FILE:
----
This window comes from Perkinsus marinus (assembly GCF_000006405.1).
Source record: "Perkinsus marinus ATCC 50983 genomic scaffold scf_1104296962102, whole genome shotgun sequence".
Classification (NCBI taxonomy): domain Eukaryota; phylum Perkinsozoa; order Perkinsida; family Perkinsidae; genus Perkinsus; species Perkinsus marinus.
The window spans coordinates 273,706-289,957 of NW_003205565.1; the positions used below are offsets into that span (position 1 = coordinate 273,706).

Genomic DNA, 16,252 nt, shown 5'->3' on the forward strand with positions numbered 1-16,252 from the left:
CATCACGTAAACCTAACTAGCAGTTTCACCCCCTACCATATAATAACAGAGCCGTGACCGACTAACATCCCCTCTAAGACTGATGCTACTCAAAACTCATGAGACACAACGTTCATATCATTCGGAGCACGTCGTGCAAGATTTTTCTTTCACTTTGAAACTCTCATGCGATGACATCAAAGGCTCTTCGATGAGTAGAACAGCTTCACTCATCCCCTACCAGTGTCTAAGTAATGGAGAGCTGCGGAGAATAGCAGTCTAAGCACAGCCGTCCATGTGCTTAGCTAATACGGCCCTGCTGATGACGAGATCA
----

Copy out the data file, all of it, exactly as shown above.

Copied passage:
This window comes from Perkinsus marinus (assembly GCF_000006405.1).
Source record: "Perkinsus marinus ATCC 50983 genomic scaffold scf_1104296962102, whole genome shotgun sequence".
Classification (NCBI taxonomy): domain Eukaryota; phylum Perkinsozoa; order Perkinsida; family Perkinsidae; genus Perkinsus; species Perkinsus marinus.
The window spans coordinates 273,706-289,957 of NW_003205565.1; the positions used below are offsets into that span (position 1 = coordinate 273,706).

Genomic DNA, 16,252 nt, shown 5'->3' on the forward strand with positions numbered 1-16,252 from the left:
CATCACGTAAACCTAACTAGCAGTTTCACCCCCTACCATATAATAACAGAGCCGTGACCGACTAACATCCCCTCTAAGACTGATGCTACTCAAAACTCATGAGACACAACGTTCATATCATTCGGAGCACGTCGTGCAAGATTTTTCTTTCACTTTGAAACTCTCATGCGATGACATCAAAGGCTCTTCGATGAGTAGAACAGCTTCACTCATCCCCTACCAGTGTCTAAGTAATGGAGAGCTGCGGAGAATAGCAGTCTAAGCACAGCCGTCCATGTGCTTAGCTAATACGGCCCTGCTGATGACGAGATCA